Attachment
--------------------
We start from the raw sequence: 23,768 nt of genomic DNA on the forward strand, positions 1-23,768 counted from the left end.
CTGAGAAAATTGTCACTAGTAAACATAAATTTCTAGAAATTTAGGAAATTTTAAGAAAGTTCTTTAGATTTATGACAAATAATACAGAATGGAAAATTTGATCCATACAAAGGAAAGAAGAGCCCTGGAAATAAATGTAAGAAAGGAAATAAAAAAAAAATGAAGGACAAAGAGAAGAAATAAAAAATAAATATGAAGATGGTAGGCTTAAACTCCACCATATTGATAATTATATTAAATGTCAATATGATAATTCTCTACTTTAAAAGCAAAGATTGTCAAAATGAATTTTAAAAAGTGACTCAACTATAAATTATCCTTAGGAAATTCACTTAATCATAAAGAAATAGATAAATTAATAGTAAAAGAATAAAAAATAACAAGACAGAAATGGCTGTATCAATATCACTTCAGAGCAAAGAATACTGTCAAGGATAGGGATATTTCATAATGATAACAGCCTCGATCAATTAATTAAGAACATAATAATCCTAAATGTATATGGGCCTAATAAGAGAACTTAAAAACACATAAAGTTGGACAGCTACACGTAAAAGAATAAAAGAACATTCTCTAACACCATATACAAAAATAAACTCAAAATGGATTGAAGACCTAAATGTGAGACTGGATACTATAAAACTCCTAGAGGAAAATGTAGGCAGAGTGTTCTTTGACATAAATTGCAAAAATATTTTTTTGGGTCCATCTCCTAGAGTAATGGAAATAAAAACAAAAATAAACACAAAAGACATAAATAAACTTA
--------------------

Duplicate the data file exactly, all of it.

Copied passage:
We start from the raw sequence: 23,768 nt of genomic DNA on the forward strand, positions 1-23,768 counted from the left end.
CTGAGAAAATTGTCACTAGTAAACATAAATTTCTAGAAATTTAGGAAATTTTAAGAAAGTTCTTTAGATTTATGACAAATAATACAGAATGGAAAATTTGATCCATACAAAGGAAAGAAGAGCCCTGGAAATAAATGTAAGAAAGGAAATAAAAAAAAAATGAAGGACAAAGAGAAGAAATAAAAAATAAATATGAAGATGGTAGGCTTAAACTCCACCATATTGATAATTATATTAAATGTCAATATGATAATTCTCTACTTTAAAAGCAAAGATTGTCAAAATGAATTTTAAAAAGTGACTCAACTATAAATTATCCTTAGGAAATTCACTTAATCATAAAGAAATAGATAAATTAATAGTAAAAGAATAAAAAATAACAAGACAGAAATGGCTGTATCAATATCACTTCAGAGCAAAGAATACTGTCAAGGATAGGGATATTTCATAATGATAACAGCCTCGATCAATTAATTAAGAACATAATAATCCTAAATGTATATGGGCCTAATAAGAGAACTTAAAAACACATAAAGTTGGACAGCTACACGTAAAAGAATAAAAGAACATTCTCTAACACCATATACAAAAATAAACTCAAAATGGATTGAAGACCTAAATGTGAGACTGGATACTATAAAACTCCTAGAGGAAAATGTAGGCAGAGTGTTCTTTGACATAAATTGCAAAAATATTTTTTTGGGTCCATCTCCTAGAGTAATGGAAATAAAAACAAAAATAAACACAAAAGACATAAATAAACTTA